The elder Hays was indicted for inciting the murder[11] and tried some years later, but his case ended in a mistrial when he collapsed in court.[3] Judge Zoghby said that because of the illness of the elder Hays, then 71, he had no choice but to declare a mistrial. Hays' lawyer was willing to go forward with proceedings.[12] Hays died of a heart attack before he could be retried.[3]

Civil proceedings[edit]

An inflammatory cartoon from the UKA's The Fiery Cross was used as evidence in the civil trial against the organization for the wrongful death of Michael Donald.

Acting at the request of Beulah Mae Donald, Morris Dees, founder of the Southern Poverty Law Center in Montgomery, brought a wrongful death suit in 1984 against the United Klans of America in federal court in the Southern District of Alabama for her son's death.[13] The official court transcript shows that the original concept, as charged in the complaint, was considered too vague to hold up, but Judge Alex T. Howard Jr. helped refine the legal theory of "agency," which held the Klan accountable for the acts of its members. This prevented the case from being dismissed before it could go to the jury.[14]

In 1987 the Klan was found civilly liable by an all-white jury and sentenced to damages of $7 million in the wrongful-death verdict in the case.[13] The settlement bankrupted the United Klans of America. The suit served as a precedent for legal action against other racist groups in the United States.

The Donald family was given the deed to the UKA meeting hall in Tuscaloosa County, Alabama, its only sizeable asset, as part of the settlement.[13] Beulah Mae Donald used some of the settlement money to buy her first house.[13] Beulah Mae Donald died the following year on September 17, 1988.[15]

The civil trial brought out evidence that enabled the criminal indictment and conviction of Cox as an accomplice, and of Bennie Jack Hays for inciting the murder. Cox was sentenced to life in prison, and Hays died at age 71 before his prosecution could be completed.(See above)


Michael Donald Avenue

In 2006, Mobile commemorated Michael Donald by renaming Herndon Avenue, where his body had been hanged from a tree by his murderers, in his honor. Mobile's first black mayor, Sam Jones, presided over a small gathering of Donald's family and local leaders at the commemoration.[5]

Donald's murder became the subject of several works of fiction and nonfiction. The Texan political commentator Molly Ivins told the story of the Donald family in her essay, "Beulah Mae Donald," which appeared in her 1991 anthology, Molly Ivins Can't Say That, Can She?[16] The 1991 film Line of Fire (a.k.a. Blind Hate) depicts the civil court case surrounding his murder.[17] Ravi Howard wrote a novel, Like Trees, Walking (2007), based on this event.[18] He won the Ernest J. Gaines Award for Literary Excellence in 2008 for it. Laurence Leamer wrote a book, The Lynching: The Epic Courtroom Battle That Brought Down the Klan (2016), chronicling the case.

In television, Ted Koppel created "The Last Lynching", a Discovery Channel program about civil rights history in the United States that aired in October 2008. It centered on the murder of Michael Donald and the criminal prosecution of his killers and the civil suit against the UKA.[2] The National Geographic's Inside American Terror series explored Donald's murder in an episode about the KKK in 2008.[19]


  1. ^ "The 'Last Lynching': How Far Have We Come?". NPR (National Public Radio). October 13, 2008. Retrieved July 23, 2011.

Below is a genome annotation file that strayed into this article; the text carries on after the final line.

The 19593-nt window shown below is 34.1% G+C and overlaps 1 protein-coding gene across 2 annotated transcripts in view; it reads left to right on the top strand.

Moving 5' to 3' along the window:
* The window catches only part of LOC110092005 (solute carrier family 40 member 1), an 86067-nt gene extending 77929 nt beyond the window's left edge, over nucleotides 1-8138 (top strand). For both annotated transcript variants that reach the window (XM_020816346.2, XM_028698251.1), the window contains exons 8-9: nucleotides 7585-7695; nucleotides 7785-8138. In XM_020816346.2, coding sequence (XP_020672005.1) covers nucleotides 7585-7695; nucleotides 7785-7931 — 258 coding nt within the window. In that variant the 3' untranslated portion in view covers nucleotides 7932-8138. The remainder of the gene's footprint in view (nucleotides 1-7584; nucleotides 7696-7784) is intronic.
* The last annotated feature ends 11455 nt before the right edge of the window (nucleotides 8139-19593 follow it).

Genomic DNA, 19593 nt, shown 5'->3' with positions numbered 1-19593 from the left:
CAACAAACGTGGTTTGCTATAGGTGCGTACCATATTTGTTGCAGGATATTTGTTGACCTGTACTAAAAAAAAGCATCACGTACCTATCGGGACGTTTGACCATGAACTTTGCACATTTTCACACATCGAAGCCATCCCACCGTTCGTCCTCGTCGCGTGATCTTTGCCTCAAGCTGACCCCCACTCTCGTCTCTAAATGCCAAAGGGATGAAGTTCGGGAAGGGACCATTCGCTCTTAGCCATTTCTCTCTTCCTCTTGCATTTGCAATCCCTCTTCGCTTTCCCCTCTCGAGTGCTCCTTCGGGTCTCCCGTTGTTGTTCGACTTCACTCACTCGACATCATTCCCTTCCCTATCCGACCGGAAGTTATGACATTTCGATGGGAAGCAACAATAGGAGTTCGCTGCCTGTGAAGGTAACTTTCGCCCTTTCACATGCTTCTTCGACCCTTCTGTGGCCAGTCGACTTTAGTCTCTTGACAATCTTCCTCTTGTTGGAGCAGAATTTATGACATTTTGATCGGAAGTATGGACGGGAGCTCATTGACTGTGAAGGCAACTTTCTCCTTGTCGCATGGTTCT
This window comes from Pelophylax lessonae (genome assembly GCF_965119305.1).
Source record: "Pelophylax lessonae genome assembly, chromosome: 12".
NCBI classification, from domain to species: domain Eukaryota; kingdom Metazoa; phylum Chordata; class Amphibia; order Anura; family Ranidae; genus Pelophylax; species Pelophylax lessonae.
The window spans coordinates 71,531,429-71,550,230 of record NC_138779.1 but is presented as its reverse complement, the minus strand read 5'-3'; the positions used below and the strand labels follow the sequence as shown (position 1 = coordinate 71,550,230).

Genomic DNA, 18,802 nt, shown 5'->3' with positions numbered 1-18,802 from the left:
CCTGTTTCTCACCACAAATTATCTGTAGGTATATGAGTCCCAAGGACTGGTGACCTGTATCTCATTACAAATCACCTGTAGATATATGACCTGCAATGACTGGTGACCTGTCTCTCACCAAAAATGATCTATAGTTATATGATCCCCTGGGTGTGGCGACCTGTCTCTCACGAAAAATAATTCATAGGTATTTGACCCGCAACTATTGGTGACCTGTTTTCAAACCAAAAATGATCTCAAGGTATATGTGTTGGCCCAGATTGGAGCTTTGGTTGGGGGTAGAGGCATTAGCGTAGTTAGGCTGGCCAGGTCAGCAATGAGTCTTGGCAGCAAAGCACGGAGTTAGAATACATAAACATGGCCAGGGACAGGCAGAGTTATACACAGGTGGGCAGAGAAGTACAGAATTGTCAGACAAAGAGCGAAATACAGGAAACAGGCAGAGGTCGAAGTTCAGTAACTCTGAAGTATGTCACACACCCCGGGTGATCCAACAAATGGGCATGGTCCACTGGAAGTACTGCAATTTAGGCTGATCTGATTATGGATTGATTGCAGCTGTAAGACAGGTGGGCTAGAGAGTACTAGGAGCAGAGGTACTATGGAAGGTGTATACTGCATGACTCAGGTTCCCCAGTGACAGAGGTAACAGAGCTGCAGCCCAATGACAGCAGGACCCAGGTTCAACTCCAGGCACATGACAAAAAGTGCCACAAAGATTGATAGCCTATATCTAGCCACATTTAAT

2. ^ a b Daniel M. Gold (October 12, 2008). "In the Bad Old Days, Not So Very Long Ago". The New York Times. Retrieved July 24, 2011. 
  3. ^ a b c d e f g Smith, Gita M. "Alabama case shows how father's sins were visited on son; Whites execution for killing black didn't end inherited racism". Atlanta Journal-Constitution (newspaper). p. 4A. 
  4. ^ a b c d e f g Kornbluth, Jesse (1 November 1987). "The Woman Who Beat The Klan". The New York Times. Retrieved 4 January 2015. 
  5. ^ a b c d Kornbluth, Jesse (12 November 2014). "They Killed Her Son. So Michael Donald's Mother Went After the Klan.". The Good Men Project. Retrieved 4 January 2015. 
  6. ^ "Suit Filed Against KKK In Death Of Black Youth," Jet. Johnson Publishing Company, July 9, 1984. Vol. 66, No. 18. ISSN 0021-5996. 39. Retrieved from Google Books on March 3, 2011.
  7. ^ "Michael Donald", Spartacus website]
  8. ^ "Alabama pays Ohio for holding Klansman." Associated Press at The Tuscaloosa News. September 25, 1994. 8B. Retrieved from Google News (12 of 132) on March 3, 2011. "His son, Henry Hays, was sentenced to death for the Donald murder. He awaits an execution date at Holman Prison."
  9. ^ a b "Klansman sentenced for killing black man." Gainesville Sun. Friday April 12, 1985. 6A. Retrieved from Google News (96 of 140) on March 3, 2011.
  10. ^ "Ex-Klansman sentenced to life in prison for murder." Associated Press at the Observer-Reporter. 24 June 1989, B-3. Retrieved from Google News (13 of 109) on March 3, 2011.
  11. ^ Lewis, Claude (9 June 1997). "Is It Progress For Alabama To Execute A White Man?". The Philadelphia Inquirer. Retrieved 4 January 2015. 
  12. ^ "Mistrial for Former Klansmen." Associated Press at the Los Angeles Times. February 6, 1988. Retrieved on March 3, 2011.
  13. ^ a b c d "Donald v. United Klans of America". Southern Poverty Law Center. 1988. Retrieved 2007-09-18. 
  14. ^ "Alex Howard, former federal judge, dies in Mobile at 86". Press-Register. February 10, 2011. Retrieved 2012-06-24. 
  15. ^ "Beulah Mae Donald; Sued Klan, Won". Los Angeles Times. 20 September 1988. Retrieved 4 January 2015. 
  16. ^ Ivins, Molly (1991). "Beulah Mae Donald". Molly Ivins Can't Say That, Can She?. Vintage. pp. 255–262. ISBN 9780679741831. 
  17. ^ Line of Fire: The Morris Dees Story, 1991, retrieved 2016-10-12 
  18. ^ "Novelist Ravi Howard on 'Like Trees, Walking'". NPR. 7 March 2007. Retrieved 5 January 2015. 
  19. ^ "Michael Donald clip on KKK: Inside American Terror". National Geographic. 2008. Retrieved 2008-11-18.